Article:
During a weekly sit-down interview with Knox County Judge-Executive Mike Mitchell, several projects both completed and ongoing were discussed. Among the many projects proposed one stood out that will correct a major issue affecting motorists in regard to the tunnel at Manchester Street and U.S. 25E.
“We’re ready to start the projects (started) back,” but Mitchell warns that officials have told him “don’t count on it” due to budget constraints and cutbacks. “We’re going to go forward… you don’t anything if you don’t ask for it.”
Projects in the pipeline include providing flooding mitigation on Manchester Street, from Judge Street to U.S. 25E. The stretch of road is known for flooding several times each year, blocking traffic “through the tunnel” under the railroad, and creating safety hazards for motorists. In 2016, a Union College professor attempted to ford the flood waters at the Manchester Street underpass when his car left the roadway and began to submerge. Another Union College employee, Sean Trinque, witnessed the situation and jumped in to rescue the professor. The event heralded Trinque as a local hero, having saved the professor’s life.
That project would see the road going to the highway raised out of the flood zone to free up traffic during flooding and eliminate the safety hazard of motorists driving into floor water. The construction would put the road running over the railroad track instead of under it through the tunnel.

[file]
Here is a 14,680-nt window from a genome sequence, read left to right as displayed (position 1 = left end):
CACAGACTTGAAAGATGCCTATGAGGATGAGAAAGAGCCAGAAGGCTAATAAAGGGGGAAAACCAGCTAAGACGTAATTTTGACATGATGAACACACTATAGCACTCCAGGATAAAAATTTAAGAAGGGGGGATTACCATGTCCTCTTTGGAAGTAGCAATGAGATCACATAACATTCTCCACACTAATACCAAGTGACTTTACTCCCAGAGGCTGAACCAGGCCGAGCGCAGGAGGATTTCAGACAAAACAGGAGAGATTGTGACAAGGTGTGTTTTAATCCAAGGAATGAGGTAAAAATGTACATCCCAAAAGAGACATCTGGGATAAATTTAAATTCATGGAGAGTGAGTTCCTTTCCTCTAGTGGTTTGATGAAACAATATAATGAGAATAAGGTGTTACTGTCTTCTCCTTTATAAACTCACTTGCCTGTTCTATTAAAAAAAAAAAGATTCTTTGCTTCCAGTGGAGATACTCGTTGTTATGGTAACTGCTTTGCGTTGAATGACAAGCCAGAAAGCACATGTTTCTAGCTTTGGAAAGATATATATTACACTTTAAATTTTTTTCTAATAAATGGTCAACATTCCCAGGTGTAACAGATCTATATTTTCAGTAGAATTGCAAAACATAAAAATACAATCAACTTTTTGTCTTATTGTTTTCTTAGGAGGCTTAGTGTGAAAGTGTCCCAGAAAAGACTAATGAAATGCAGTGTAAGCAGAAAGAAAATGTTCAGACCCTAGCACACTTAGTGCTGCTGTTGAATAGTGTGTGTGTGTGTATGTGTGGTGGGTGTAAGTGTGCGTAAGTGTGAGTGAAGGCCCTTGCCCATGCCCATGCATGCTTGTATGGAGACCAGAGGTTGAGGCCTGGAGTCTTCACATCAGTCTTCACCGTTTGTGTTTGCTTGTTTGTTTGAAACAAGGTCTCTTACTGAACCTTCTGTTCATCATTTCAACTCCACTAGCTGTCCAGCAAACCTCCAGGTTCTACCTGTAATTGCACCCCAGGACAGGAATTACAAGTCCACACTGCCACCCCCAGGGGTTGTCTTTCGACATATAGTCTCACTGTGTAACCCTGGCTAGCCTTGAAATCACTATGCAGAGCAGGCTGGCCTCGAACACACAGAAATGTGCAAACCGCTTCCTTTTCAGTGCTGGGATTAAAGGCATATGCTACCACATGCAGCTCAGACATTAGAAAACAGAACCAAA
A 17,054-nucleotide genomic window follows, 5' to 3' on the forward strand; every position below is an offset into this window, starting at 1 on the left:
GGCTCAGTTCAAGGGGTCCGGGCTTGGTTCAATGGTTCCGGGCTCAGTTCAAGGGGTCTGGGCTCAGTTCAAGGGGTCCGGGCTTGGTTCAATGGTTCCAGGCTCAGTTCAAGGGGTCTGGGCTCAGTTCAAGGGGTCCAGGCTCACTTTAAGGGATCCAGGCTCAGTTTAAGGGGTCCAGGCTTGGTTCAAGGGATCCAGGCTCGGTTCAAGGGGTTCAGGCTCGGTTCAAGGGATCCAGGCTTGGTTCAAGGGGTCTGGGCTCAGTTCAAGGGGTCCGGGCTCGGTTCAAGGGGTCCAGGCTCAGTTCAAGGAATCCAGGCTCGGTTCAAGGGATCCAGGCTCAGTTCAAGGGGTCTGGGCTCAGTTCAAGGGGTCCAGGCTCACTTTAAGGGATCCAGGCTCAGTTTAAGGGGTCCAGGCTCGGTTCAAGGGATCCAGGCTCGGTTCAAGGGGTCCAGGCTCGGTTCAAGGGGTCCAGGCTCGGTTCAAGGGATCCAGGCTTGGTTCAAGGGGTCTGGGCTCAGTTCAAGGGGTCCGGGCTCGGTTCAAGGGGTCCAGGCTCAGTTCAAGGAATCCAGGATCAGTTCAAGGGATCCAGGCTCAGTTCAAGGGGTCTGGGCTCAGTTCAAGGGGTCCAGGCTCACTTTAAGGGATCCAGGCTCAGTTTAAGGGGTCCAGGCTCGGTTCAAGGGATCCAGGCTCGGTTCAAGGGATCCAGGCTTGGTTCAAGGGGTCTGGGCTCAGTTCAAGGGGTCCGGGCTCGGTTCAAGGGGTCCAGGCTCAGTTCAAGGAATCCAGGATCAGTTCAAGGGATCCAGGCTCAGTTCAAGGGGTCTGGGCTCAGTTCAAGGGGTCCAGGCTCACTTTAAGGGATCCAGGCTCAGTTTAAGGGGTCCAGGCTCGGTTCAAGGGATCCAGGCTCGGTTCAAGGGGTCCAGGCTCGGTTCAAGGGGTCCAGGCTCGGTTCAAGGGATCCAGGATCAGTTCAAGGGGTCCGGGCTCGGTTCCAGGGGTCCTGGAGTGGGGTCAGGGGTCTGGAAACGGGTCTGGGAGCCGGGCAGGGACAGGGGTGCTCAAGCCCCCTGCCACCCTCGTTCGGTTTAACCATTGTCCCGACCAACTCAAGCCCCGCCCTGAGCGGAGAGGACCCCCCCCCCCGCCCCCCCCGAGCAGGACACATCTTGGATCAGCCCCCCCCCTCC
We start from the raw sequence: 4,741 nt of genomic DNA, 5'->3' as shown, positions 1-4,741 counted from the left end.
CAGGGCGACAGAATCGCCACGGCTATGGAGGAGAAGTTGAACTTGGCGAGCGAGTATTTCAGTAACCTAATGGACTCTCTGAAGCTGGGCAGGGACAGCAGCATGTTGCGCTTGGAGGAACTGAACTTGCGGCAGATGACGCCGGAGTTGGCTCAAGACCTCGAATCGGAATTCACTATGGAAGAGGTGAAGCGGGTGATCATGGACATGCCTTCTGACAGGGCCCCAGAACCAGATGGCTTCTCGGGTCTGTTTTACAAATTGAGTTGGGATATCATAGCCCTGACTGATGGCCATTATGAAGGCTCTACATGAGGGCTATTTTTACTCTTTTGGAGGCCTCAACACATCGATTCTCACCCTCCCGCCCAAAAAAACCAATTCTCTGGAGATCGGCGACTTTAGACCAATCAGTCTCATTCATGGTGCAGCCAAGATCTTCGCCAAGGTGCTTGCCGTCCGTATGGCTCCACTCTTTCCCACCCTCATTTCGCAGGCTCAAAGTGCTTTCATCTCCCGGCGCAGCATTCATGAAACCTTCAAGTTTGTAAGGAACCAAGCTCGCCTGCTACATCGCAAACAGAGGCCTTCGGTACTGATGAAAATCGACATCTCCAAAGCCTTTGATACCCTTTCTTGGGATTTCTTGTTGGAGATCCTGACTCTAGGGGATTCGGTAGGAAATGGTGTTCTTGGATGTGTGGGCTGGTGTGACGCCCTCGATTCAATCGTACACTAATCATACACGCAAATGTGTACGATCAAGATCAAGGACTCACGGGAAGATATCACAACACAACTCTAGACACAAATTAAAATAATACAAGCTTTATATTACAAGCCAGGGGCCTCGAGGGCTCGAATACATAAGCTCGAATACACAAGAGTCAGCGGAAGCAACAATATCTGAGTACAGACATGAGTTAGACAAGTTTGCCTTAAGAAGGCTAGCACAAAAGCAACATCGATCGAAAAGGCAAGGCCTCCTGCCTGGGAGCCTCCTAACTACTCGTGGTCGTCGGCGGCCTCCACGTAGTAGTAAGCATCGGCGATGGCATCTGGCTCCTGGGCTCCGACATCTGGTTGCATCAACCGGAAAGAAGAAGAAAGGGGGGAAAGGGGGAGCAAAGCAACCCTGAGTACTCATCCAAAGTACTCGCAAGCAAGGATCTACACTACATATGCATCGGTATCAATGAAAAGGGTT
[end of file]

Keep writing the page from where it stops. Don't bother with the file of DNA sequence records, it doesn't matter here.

According to the Six Year Highway Plan filed with the Kentucky Transportation Cabinet, the Manchester Street project is budgeted to cost $8,000,000 from 2021 through 2023.
Other proposed projects include turn lane constructions on Cumberland Gap Parkway to mitigate congestion at a cost of $48,000 and a two-year project improving safety along Hwy. 830 from U.S. 25E to KY 1629 including widening and new turning lanes at a cost of $3,900,000.
“We’ve completed some stuff. Due to budget constraints, we’ve had to use our road department personnel to do some work typically would’ve been contracted out in the past… it’s saved us a tremendous amount of money,” said Mitchell, concerning a new bridge replacement off Hwy. 459. “We’ve got some very qualified people to do the work. One bridge project we saved over $30,000 of what it would it would have cost us. That’s very significant.”
“We’ve just completed some paving in the fourth magisterial district that was held over from last year, and we’re going to be resubmitting requests. I’ve notified magistrates to put a list together,” Mitchell said, adding, “I’m proud of our road department and the job that they’re doing.”